‘Nyad’ Helmer talks directing Annette Bening, Jodie Foster at Sea – The Hollywood Reporter

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If you are wondering if the long distance swimmer likes Diana Nyad Now – where the title character played by Annette Bening fulfills her dream of completing the Cuba-to-Florida swim at the age of 64 – the best judge would be her real-life coach, Bonnie Stoll, played by Jodie Foster in the Netflix drama.

“Well, it’s named after her, so she loves it!” Stoll told the Princess of Wales Theater at the Toronto Film Festival Thursday night during a Q&A after the screening. Stoll stood in for Nyad, who was a no-show at TIFF’s international premiere after Telluride because of her SAG-AFTRA membership, as did Bening and Foster because of their own restrictions on Hollywood strike.

But the marathon swimming drama does little to persuade viewers that the real-life Nyad is 100 percent self-centered and driven or, as Foster’s Stoll tells her friend her best in the film, that she has a “center of authority”.

The film dramatizes Nyad who, in 2013, became the first person to swim the 110 miles from Cuba to Florida without the aid of a shark cage. This was her fifth attempt, and she completed a 53-hour swim through the dangerous open ocean that included overcoming sharks and poisonous jellyfish.

Elizabeth Chai Vasarhelyi was without co-director Jimmy Chin in Toronto to present her first statement, where she praised the performances of Bening and Foster. “These actors have access to these emotions and craft and that was a very helpful tool for us to tell this story,” she recalled.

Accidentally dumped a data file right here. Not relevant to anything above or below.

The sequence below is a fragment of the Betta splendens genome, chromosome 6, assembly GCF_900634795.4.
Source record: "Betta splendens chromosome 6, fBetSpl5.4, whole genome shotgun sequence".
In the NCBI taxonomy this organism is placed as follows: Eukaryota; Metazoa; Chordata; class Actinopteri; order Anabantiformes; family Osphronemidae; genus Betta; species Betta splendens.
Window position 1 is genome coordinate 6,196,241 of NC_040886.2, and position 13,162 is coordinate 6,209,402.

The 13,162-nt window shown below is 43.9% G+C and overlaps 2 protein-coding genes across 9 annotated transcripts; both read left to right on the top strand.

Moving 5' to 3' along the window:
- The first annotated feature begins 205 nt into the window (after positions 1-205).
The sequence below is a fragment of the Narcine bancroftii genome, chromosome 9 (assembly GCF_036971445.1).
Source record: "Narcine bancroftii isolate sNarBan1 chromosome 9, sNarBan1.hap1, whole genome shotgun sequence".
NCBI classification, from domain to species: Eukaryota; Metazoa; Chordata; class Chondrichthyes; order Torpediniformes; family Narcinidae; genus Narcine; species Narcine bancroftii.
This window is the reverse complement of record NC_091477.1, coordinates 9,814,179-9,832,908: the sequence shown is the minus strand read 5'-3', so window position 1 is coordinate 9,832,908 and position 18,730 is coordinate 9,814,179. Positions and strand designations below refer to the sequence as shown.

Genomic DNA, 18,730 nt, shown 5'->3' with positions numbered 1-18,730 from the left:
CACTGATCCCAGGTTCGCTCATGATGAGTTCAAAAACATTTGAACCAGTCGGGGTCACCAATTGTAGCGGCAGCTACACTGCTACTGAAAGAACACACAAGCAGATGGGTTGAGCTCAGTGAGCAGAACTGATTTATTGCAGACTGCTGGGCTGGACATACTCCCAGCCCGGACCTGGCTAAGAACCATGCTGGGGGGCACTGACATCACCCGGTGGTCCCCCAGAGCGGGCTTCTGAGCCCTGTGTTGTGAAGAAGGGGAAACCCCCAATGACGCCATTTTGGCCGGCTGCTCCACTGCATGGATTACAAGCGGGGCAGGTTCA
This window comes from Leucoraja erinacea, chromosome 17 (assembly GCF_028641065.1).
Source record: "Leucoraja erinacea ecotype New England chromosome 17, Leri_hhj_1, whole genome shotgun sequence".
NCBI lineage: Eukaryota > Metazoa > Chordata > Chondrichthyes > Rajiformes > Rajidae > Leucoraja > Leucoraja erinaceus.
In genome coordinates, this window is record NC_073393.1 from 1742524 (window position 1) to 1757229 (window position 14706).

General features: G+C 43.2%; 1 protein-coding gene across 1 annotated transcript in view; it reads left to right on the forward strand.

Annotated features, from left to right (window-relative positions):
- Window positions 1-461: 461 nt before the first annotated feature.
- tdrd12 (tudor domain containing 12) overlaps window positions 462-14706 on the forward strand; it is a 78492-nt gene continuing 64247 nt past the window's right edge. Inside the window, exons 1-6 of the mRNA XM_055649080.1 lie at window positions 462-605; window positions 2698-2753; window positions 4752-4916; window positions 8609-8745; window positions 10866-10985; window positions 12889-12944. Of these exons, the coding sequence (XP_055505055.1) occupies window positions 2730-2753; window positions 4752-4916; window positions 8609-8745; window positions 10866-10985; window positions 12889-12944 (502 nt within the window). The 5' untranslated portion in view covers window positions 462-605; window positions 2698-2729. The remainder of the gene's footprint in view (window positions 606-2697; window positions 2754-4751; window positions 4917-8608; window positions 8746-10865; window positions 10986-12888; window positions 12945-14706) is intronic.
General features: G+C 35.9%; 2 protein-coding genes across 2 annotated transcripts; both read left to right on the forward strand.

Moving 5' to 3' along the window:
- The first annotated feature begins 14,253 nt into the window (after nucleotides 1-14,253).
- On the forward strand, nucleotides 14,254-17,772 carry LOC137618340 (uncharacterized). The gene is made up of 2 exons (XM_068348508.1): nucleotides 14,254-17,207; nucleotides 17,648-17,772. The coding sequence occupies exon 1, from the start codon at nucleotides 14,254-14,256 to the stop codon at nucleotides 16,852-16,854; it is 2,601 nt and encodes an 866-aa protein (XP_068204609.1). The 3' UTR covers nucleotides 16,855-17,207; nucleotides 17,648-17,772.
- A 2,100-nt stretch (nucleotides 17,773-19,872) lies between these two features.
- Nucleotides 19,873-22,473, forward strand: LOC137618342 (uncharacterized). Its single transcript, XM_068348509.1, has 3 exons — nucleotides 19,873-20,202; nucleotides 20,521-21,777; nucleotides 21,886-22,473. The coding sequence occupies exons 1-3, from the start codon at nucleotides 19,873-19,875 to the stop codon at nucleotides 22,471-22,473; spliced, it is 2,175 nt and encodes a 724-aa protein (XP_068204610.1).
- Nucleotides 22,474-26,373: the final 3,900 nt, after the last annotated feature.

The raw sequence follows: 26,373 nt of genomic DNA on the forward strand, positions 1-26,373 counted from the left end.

Stoll told the TIFF audience that she spent a lot of time with Foster but never gave advice on playing her part. “I never said a word about anything, until after I saw the film. And from the first time I saw him, I saw myself up there,” she said.

Vasarhelyi talked about making her and Chin’s first documentary after winning an Academy Award for their 2018 documentary Solo for free about the climber Alex Honnold. She also opened up about diving into dangerous waters for Nowwith cameras rolling in a large tank in the Dominican Republic.

“It was hard. We shot for 41 days, I started shooting in a tank and I’ve never directed actors before, and I was given a bull and asked to shout at Jodie Foster and Annette Bening across the water. To their credit, they were gracious,” Vasarhelyi recalled.

Now produced by Andrew Lazar and Teddy Schwarzman and developed by Mad Chance and Black Bear Pictures. The feature will hit theaters on October 20 before launching on Netflix on November 3.

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